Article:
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On The Windowsill

Brian and Ryland moved into an 11th floor downtown-LA loft together, “Two months ago,” said Ryland to me (a fizzy gin cocktail in his granite-steady hand), and last Saturday night they threw a “loft-warming” that was a decibel riot, packed wall-to-wall. Gia Chumento & I discussed not having children, Richard Israel outlined a new “BDSM Musical” he’s directing (with a “Punk” score — but it’s “really all about Family”), Tony Foster & (real bow-tied) Scott Kendrick went into aspects of the new play Tony’s writing (about dirt eaters), David Trudell suggested to me he may end up buck-naked on the windowsill, Michael Kearns clarified for me which pop star he was fucking in the late 70s and then filled me in on the rewrite he was pursuing in regards to the Bang Bang character in the new play I’ll be directing, & Ryland’s visiting mother swore she had met me before (she had not, “But,” I said, “LA is full of people who look very familiar,” which made Ryland cackle which was probably the result of the gin). In the thick cacophany.

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Eminem on The Monster Tour a few days ago.
Photo by Jeremy Deputat.

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Can Catch Something Irrational

"People are really fascinated by these CSI shows. The morbid interest isn’t new, but I think the particular modern aspects — the meticulous collecting of invisible information, the scientific precision — capture a certain cultural fascination.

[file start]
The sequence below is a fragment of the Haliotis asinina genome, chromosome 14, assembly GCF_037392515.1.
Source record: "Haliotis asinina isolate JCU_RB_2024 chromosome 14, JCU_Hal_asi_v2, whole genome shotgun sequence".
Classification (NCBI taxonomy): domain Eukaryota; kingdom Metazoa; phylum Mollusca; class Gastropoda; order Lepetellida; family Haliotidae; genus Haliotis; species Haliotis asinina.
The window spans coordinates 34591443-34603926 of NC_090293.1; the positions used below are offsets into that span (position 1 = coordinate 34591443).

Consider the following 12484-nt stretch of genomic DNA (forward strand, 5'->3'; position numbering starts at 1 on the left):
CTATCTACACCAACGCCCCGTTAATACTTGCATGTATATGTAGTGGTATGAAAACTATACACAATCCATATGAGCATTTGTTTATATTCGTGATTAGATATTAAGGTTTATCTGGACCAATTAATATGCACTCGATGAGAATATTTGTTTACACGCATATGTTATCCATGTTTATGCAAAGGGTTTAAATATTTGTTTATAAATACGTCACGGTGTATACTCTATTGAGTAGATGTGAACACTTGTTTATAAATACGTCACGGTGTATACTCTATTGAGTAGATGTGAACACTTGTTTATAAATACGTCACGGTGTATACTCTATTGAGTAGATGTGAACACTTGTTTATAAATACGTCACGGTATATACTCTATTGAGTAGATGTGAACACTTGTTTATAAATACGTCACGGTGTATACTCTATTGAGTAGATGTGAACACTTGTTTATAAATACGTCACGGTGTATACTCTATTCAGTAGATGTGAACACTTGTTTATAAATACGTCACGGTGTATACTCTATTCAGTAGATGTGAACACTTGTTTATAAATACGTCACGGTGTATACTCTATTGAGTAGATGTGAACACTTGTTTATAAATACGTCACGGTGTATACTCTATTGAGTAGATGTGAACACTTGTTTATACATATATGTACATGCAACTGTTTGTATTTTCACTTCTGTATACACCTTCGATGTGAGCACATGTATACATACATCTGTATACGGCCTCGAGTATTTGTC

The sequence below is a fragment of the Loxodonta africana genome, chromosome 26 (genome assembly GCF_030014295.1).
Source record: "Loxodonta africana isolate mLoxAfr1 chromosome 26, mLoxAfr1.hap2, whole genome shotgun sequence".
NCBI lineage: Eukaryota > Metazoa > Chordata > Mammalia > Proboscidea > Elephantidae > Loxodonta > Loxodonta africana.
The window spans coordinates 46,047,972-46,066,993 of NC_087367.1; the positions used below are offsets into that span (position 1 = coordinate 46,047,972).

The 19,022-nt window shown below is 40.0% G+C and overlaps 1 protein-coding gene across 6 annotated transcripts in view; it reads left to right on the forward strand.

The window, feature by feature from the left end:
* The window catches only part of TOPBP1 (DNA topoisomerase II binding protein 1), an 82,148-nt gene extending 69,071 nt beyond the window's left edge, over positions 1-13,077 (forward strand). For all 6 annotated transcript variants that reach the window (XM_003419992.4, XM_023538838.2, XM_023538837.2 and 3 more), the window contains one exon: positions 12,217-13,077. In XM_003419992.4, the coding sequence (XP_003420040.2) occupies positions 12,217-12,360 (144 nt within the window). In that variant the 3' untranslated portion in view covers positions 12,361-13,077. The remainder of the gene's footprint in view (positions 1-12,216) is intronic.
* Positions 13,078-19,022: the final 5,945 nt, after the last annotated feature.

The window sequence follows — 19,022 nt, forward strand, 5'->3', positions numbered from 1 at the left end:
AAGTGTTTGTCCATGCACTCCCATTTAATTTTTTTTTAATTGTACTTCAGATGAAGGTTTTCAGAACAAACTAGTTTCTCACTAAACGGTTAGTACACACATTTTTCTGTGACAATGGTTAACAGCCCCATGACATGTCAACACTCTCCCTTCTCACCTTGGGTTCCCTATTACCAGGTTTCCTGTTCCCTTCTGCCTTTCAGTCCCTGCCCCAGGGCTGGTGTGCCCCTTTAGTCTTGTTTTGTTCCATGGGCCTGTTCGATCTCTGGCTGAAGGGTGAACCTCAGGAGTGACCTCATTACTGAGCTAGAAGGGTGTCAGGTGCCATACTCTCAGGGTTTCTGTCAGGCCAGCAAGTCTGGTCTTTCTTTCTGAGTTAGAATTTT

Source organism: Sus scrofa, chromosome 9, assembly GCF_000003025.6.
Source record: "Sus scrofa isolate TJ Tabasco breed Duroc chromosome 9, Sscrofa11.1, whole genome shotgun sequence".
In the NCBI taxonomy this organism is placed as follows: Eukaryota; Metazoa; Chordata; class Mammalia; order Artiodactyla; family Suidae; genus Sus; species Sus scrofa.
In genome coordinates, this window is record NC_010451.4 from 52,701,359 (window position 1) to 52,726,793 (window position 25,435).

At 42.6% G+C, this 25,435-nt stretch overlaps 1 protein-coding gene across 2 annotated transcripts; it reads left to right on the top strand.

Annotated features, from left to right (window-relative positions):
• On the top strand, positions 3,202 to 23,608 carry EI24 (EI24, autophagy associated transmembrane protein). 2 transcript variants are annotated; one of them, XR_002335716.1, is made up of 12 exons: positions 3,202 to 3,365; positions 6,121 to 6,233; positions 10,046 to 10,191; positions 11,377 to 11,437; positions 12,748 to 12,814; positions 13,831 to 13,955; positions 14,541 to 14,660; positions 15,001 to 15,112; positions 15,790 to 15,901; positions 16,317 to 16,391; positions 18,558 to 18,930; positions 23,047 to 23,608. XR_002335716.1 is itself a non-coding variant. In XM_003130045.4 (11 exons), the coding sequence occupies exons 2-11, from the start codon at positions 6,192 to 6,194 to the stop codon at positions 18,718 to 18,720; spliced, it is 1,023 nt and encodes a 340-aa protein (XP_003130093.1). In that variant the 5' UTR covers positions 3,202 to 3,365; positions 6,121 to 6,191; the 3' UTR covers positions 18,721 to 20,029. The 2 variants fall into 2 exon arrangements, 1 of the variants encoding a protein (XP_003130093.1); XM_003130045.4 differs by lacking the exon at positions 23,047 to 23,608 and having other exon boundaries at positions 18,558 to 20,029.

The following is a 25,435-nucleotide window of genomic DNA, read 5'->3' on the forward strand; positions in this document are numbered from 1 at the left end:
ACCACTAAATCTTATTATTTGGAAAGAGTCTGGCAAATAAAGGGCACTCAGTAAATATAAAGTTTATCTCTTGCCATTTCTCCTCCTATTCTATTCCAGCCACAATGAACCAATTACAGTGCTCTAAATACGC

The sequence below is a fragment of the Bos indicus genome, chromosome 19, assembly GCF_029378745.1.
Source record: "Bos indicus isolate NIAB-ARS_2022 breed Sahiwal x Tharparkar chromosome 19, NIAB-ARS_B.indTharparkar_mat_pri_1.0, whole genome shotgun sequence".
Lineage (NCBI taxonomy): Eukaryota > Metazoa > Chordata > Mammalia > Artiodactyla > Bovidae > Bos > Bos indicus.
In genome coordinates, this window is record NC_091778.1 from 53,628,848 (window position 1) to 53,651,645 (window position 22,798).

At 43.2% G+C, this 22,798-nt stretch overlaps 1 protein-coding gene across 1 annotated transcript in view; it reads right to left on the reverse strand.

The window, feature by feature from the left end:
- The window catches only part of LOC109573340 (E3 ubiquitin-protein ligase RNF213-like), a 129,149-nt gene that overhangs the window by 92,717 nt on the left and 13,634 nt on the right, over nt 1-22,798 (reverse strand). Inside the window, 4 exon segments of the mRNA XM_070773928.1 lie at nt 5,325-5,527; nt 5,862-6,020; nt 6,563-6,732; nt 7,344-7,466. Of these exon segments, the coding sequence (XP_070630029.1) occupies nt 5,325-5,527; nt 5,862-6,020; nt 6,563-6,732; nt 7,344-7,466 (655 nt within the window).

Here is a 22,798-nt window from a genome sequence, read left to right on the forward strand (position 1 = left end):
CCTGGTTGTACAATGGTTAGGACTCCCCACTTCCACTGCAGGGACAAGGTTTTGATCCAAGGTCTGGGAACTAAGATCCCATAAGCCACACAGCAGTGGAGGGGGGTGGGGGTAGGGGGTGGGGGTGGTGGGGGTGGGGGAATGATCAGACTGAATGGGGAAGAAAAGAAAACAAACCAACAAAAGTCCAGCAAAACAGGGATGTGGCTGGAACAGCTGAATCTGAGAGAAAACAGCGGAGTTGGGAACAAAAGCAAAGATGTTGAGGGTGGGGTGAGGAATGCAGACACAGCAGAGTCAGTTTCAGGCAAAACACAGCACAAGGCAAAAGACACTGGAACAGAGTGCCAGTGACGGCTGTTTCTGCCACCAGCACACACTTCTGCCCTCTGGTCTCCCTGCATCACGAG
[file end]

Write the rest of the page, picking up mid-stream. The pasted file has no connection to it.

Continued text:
It comes from Conan Doyle and Poe. That fascination with the method, how science can catch something irrational. Most murderers are irrational, passionate. Hot-blooded. It’s not like in CSI, where you see the murderer that plans the crime.”

—- from Reality Is Mayhem : Daniel Levine interviews Marc Pastor

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Beguiling Quest For Certainty

" Picasso [is] “Nietzsche’s painter”, one who painted the erosion of truth, who saw the movement beyond it yet still cleaved to its beguiling quest for certainty. Collapsing truth was, for Picasso, a collapse of physical, determinate space. "
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I’ve never heard issues of space quite related to “collapsing truth” in this way before. Fascinating, and in terms of my work this is conceptually very useful.

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July 1960 — Gene Kelly teaching/rehearsing the (one) ballet he wrote, PAS DE DIEUX, before its premiere at the Paris Opera. The music was George Gershwin’s Piano Concerto in F.
(Photo credit: unknown)